Starting today I am offering four NEW services that make it easier for small organizations to get the legal peace of mind they need.
I am introducing four all-inclusive bundles: The Non-Profit Start-up Bundle; the Non-Profit Annual Check-up; the Business Start-up Bundle and the Business Annual Check-up. I am excited to share the details with you!
After a free consultation, each bundle is custom-designed for the individual organization. Hiring a lawyer to handle each of these services on an ad-hoc basis can often bring legal bills to of upwards of $15,000. By bundling these services together I build a strong knowledge of your individual organization and form a great relationship with the staff. Think of me as an in-house counsel you don’t pay a salary!
An added benefit is that the fee is fixed upfront, so you know exactly what to expect. Because I am tackling many of your issues at once I am able to offer the bundle at a reduced rate. Some of the bundles start as low as $4,500 and payment plans are available. Highlighted services in some bundles include:
- Drafting and Filing or Review of Initial Documents
- Four, hour-long consultations over the span of 4 months
- Drafting or Review of contracts
- 501c3 Drafting Assistance and filing with the IRS (for not-for-profit clients)
- Board Consultation, Development and Training (for not-for-profit clients)
for more detailed information about the packages.
I love anyone who is motivated and altruistic enough to start a not-for-profit. Starting any business is hard work, but deciding to create a “business’ that you will never be able to sell or reap profits from takes a special kind of dedication. Starting and running a not-for-profit can take up tons of time and energy totaling more than 40 hours a week. It is no surprise that many people who start NFPs eventually want to earn a salary. The creator often has plans to become the Executive Director. Here are some guidelines you should keep in mind if you want the not-for-profit you created to eventually hire you.
First: Your Board of Directors should be made up of volunteers. This means if you want to be on the Board of Directors (the group responsible for making decisions about who the executive director should be and making strategic decisions about the organization) you should not plan on taking a salary.
Second: If you are on staff you WILL have to give up some control to the Board. The group of people that make up the Board of Directors is running the organization. Technically, they are the boss of the organization’s Executive Director. They should be setting the ED’s salary and providing overall direction for the organization.
Third: You shouldn’t ever receive a crazy high salary. U.S. law sets out that tax exempt organizations should pay “reasonable compensation’ to its employees and executives. The market determines what is reasonable, so before setting a salary for yourself you should look into what other organizations in your field pay their executives. Yes, this is an imprecise guideline, but it is something to keep in mind.
Final thoughts: Because of the public nature of a not-for-profit, the creator has to give up some control. Don’t be surprised when the time comes to pick your initial Board to hear requests that the Executive Director not be listed as a Board member. Starting from a place where roles are clearly delineated makes the transitions that much easier as your organization grows.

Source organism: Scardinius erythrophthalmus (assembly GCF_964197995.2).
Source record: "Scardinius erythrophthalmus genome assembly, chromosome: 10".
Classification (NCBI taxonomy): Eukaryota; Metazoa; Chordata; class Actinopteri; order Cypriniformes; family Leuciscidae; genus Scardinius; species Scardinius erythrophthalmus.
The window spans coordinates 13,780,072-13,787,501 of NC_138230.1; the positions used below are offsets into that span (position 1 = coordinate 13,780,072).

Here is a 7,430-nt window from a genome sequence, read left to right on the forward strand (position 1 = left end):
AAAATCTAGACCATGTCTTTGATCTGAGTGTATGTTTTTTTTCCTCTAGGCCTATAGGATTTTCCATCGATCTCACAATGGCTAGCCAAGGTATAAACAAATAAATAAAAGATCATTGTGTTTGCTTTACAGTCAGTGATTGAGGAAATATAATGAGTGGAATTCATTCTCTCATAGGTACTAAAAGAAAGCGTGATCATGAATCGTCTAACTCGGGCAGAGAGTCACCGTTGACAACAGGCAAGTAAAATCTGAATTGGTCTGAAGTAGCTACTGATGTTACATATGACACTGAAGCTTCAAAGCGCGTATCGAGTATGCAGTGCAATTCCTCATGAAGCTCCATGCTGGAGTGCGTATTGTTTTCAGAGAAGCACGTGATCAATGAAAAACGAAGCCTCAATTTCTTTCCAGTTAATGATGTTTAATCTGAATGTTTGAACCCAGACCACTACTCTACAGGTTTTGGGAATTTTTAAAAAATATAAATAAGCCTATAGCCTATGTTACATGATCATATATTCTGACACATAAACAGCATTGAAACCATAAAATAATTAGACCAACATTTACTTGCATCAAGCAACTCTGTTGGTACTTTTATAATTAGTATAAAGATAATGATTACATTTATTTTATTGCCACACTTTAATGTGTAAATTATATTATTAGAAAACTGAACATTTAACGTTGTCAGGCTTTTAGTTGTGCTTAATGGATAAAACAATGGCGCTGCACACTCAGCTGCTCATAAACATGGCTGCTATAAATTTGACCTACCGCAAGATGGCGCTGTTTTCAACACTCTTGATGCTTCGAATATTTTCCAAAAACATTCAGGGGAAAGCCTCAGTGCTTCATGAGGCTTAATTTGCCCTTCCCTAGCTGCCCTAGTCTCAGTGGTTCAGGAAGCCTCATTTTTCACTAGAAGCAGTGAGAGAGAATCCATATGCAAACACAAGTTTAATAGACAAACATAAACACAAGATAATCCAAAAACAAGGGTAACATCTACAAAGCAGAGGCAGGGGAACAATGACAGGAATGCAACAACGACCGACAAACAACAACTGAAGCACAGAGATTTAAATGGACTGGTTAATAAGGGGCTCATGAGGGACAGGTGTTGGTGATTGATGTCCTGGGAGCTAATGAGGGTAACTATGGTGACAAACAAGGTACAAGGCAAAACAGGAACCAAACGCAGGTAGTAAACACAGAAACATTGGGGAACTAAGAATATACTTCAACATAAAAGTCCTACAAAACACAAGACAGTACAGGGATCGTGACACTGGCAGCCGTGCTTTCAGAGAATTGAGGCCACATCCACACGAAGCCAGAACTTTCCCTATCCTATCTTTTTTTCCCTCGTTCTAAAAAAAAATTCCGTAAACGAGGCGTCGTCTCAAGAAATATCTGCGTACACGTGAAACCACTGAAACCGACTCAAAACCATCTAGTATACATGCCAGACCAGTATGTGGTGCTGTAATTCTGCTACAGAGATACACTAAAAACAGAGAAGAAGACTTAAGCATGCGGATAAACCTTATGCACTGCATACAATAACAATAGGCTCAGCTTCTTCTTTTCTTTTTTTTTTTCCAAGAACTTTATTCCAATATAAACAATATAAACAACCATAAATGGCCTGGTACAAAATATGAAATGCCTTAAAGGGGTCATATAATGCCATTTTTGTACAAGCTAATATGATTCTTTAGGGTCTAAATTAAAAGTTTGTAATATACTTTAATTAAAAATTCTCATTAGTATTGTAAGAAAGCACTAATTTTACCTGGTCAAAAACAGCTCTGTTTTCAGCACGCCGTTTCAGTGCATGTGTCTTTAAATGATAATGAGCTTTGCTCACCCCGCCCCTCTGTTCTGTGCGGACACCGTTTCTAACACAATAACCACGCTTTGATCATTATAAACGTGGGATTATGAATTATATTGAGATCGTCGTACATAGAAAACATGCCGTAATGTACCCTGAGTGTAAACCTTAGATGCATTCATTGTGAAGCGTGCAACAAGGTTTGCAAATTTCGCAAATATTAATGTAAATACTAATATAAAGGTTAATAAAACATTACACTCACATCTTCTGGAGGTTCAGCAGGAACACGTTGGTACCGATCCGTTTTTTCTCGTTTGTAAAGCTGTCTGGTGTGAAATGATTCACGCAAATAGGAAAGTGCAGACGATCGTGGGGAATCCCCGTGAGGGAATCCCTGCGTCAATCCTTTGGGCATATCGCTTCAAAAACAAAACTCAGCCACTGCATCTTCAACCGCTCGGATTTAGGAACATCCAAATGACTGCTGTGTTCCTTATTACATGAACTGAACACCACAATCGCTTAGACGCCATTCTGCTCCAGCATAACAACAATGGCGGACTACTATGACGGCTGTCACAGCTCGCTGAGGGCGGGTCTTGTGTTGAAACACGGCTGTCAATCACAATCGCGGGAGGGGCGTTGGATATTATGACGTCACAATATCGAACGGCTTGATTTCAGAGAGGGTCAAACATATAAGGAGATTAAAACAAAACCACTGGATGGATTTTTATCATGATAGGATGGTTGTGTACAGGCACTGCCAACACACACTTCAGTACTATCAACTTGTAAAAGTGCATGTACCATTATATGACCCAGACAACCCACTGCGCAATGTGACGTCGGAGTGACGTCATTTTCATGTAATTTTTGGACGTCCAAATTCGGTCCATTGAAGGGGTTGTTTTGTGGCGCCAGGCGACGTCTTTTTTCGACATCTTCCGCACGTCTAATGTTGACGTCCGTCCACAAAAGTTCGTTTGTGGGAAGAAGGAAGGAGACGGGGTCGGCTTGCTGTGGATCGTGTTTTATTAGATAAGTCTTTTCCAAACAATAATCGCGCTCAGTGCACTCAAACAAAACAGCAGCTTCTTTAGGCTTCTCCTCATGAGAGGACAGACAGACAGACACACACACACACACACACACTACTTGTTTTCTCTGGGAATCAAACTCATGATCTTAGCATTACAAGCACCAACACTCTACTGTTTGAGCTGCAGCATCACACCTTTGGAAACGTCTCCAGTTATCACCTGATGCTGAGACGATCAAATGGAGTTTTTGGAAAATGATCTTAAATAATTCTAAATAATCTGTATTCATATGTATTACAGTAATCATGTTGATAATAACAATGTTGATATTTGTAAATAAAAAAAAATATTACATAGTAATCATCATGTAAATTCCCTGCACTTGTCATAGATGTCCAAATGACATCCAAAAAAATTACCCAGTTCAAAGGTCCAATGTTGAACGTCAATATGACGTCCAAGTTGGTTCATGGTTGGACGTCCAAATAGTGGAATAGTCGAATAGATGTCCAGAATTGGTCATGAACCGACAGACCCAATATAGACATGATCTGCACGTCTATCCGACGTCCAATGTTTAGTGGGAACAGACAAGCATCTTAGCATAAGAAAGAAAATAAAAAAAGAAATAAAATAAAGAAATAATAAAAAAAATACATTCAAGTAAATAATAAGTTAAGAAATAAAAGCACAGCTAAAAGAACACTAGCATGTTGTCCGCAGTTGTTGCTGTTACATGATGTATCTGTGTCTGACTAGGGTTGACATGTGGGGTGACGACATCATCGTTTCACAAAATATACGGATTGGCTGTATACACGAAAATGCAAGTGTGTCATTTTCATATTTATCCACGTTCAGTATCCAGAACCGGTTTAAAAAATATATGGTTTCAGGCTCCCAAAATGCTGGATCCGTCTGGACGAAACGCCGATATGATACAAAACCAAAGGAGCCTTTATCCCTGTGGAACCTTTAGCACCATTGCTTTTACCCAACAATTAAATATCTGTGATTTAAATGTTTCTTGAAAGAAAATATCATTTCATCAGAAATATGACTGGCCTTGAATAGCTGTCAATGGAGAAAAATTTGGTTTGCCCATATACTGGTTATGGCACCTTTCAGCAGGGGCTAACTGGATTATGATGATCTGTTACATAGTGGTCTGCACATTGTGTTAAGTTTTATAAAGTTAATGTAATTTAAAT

I love summertime because I travel more. Traveling more means more time on airplanes and in train stations. As much as I enjoy the destinations I visit, I sometimes enjoy the journey even more because it gives me dedicated time to read. My favorite way to relax while still feeling productive is by reading business books. This allows me to keep up with what other entrepreneurs are thinking and doing. Here are some of the books I have been diving into over the past few months.
–Start Something That Matters by Blake Mycoskie. I read this book in one sitting, on a train from Washington D.C. to NYC. I was so inspired by Blake’s enthusiasm I immediately told all of my friends to buy a copy and to start wearing TOMS shoes. Blake discusses how to do good for the world and make money and I was really inspired by his approach. I think it would be hard to read this book and not be motivated by Blake’s generosity and spirit.
–Do Cool Sh*t by Miki Agrawal. I stumbled on this book when it popped up on my recommended reads from the New York Public Library. It is a super quick read but it packs a big punch. What I love about it is that it gives you Miki’s story woven in with tasks and challenges for the reader. If you don’t already have your own business you will want to start one after reading this book, AND, thanks to Miki, you will also have the basic know-how to do it!
–Outliers: The Story of Success by Malcolm Gladwell. What struck me most about this book was how success has to do with some hard work and some factors out of one’s control. The book tells fascinating tales about how “overnight successes” really have a lot more going for them than we can see on the surface. Timing is everything – the time you start a project, the time you put in to it. Sometimes the stars are aligned for something unusual to happen. It struck me that you have to keep working hard, but you also have to be open to what the universe is putting out there for you.